Wednesday, August 31, 2005

DCeptette: When the levee breaks version

1. I got no sympathy for the record industry. All their bitching and moaning about how album sales are off. Who's to blame for that? They're to blame for that. Plain and simple. In making file-sharing the tried-in-absentia culprit, they've done nothing more than shoot off their face to spite their face. I know this full well. I was in Charlottesville in the years leading up to Remember Two Things. Labels were vainly courting Dave Matthews with low-ball offer after low-ball offer. They should have known they didn't have a chance when their A&R drones starting reporting back to the home office from points afield--the Southwest, the Rockies--with

the news that the kids already knew all the words to "Ants Marching." How dat happen? Bootlegs. That's how. Widespread and commonplace. Yeah--bands should fight against bootlegs...unless they want their careers to skyrocket, that is.

The final year that Original Napster roamed wild and free over the interwebs was the last great year of sales for the record industry. After it got shut down, industry profits nosedived. This was no coincidence. On March 21, 2000, N*Sync's sophomore album No Strings Attached dropped
and pretty much immediately broke its foot off

the ass of every major sales record of the preceding decade--despite having been leaked and widely traded on Napster in the month before its release date. This was no coincidence. But what's really compelling is that on October 3rd of the same year, another album that had been leaked and widely traded on Napster in the month preceding shot to number one on the sales chart right out of the gate. That record: the hyper-poppy and super-mainstream-accessible Kid A from Radiohead. Raise your hand if you thought Kid A had a shot at topping the charts.

That's right. I didn't expect to see any hands.

Again, this was no coincidence. And it should only be surprising to a very stupid person to learn that a study reported on by NME, illegal downloaders still outspend consumers who stick to legal downloading by nearly a 5 to 1 margin. Napster's original contention was that their free service actually helped consumers make informed choices regarding their musical investments--that the majority of users sampled via download, and then poured their hard earned dollars back into the music industry.

So there's a new name for pirates of MP3 booty: valued customers.

At every turn, the recording industry have fucked themselves in their own ass over digital music, and like good capitalists, have passed on their pain and liability onto us. And they're doing it again--but I think it's important for everyone to bear witness to the fact that this time the industry is going to flat-out screw the very subset of consumers it has spent so much time courting and convincing--the consumers who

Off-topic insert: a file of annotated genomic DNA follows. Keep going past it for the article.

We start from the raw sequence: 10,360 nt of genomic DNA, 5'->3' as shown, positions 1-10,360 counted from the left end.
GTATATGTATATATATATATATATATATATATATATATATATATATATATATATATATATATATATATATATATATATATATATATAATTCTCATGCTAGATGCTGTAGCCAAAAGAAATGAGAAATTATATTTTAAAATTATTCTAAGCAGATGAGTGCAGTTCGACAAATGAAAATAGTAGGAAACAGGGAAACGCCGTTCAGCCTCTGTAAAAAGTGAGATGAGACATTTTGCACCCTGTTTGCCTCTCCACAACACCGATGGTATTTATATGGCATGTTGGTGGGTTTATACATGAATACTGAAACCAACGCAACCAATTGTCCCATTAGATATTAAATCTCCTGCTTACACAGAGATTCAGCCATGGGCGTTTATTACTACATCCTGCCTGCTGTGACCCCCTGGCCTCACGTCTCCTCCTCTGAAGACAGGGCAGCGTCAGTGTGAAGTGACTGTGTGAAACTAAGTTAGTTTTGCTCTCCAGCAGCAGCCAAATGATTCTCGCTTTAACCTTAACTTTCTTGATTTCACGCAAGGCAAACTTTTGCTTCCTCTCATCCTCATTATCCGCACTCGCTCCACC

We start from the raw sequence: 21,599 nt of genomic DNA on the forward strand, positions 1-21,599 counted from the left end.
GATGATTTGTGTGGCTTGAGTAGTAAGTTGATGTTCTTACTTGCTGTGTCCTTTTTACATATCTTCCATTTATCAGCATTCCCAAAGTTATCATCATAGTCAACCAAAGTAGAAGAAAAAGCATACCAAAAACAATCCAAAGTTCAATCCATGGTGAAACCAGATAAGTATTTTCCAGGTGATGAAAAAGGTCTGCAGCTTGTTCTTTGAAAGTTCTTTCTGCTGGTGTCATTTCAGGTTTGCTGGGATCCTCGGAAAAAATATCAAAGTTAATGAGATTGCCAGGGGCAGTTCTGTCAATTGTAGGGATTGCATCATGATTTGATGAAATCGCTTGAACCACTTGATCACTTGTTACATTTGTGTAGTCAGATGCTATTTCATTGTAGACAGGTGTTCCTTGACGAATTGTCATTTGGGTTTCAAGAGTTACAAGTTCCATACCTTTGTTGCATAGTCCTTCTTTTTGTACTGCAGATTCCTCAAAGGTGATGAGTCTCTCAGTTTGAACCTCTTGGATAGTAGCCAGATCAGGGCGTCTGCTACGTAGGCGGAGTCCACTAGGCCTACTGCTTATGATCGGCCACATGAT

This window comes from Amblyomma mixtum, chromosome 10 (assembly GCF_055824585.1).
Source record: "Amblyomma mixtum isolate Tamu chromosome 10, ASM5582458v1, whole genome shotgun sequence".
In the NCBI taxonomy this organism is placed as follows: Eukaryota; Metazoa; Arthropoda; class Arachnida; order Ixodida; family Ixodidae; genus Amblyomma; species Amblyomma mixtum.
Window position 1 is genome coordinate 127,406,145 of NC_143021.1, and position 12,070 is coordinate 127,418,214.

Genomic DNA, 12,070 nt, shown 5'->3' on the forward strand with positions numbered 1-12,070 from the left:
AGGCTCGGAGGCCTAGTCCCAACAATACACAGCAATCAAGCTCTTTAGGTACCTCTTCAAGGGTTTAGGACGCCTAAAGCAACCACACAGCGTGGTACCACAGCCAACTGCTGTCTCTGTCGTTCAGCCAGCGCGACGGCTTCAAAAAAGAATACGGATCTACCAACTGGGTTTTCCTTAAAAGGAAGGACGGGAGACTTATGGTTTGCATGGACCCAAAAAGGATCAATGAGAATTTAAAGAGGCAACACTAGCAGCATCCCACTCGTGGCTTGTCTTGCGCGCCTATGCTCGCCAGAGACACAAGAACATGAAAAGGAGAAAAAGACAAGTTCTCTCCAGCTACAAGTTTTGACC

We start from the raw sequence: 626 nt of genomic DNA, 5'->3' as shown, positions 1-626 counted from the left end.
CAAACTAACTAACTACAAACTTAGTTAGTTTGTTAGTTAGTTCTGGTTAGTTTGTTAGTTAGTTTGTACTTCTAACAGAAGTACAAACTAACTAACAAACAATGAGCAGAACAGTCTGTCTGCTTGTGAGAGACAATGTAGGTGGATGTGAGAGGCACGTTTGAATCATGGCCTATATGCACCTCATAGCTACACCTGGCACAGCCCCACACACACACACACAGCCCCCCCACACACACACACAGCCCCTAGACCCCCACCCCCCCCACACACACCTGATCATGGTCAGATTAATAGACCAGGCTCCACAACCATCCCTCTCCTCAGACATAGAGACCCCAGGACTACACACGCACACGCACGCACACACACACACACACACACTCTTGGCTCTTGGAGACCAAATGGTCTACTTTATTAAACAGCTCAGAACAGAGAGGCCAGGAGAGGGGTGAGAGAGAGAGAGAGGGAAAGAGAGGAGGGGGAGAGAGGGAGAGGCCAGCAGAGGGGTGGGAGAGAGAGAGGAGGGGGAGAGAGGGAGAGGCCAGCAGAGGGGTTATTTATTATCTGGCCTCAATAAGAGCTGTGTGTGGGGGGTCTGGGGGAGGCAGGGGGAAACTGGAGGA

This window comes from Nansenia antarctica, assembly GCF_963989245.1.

they have labored to bring in from the cold world of digital piracy--the consumers who they have told are the REAL valued customers--the consumers who have reciprocated their kindness to the tune of $350 million: habitual users of the legal, pay-to-use service known as iTunes. is on the case, and, as you'd expect, their indictment is meticulous, serrated and damning. Read what they have to say. This is more corporate calumny, and everyone out there who uses iTunes should beseech Steve Jobs to stand his ground and be the thin red line between stupid, dinosaur businessmen who belong in the tarpits of modern capitalism and consumers who are tired of getting cornholed.

2. The only thing truly transcendental about Sally Jenkins' recent musings on Intelligent Design and sports is Jenkins' own transcendental stupidity. Intelligent Design is This Year's Model of non-thought, and much in the same way fascism and Leninism consumed the minds of its trendy defenders in the cognoscenti, you witness an ordinarily smart writer become so tangled up in pure bullshit that the paucity of intellect on the page is almost inhuman. If this was the first article of Jenkins' you'd ever read, you'd never know she was a sportswriter--it seems to have been written by someone who's as alienated from the world of athletes and athletics as the Eskimos are from the microbes on Mars. But while the deep and wide and vast reach of unadulterated inanity on display is depressing, what's truly disturbing is how this article parallel parks the Intelligent Design jalopy right next to ideas seem like they're buttressing the idea of a Master Race. Really--at this point in time, do we really need to inject Superman theory into this inane debate? Intelligent Design is the new nihilism. (Washington Post)

3. I was worried about all the people in the Gulf states who have been savaged by Katrina. After all, the relief efforts and reconstruction is going to be a strain on a group of states that would not even break even without the generosity of people who are willing to pay taxes from places like New York and Maryland. But then I realized that Mississippi's governor is Haley Barbour, who was one of the visionaries behind boxing up the nation's surplus and remitting it to the wealthiest two percent of Americans. Surely, in his hour of need, Barbour will be rescued by the chivalric members of the "have-more" set that he served so well. The thought fills me with such patriotic pride that I wonder if we could use stem cells to reanimate Frank Capra and have him re-edit It's a Wonderful Life so that George Bailey dies in utero. (Wonkette)

4. The ACC Basketball Season isn't anywhere near beginning, but even at this early date, I couldn't be more pleased! (Post)

5. Band Camp Public Schools takes french fries off the menu, because they aren't going to take any fucking chances with that John Roberts. (WTOP)

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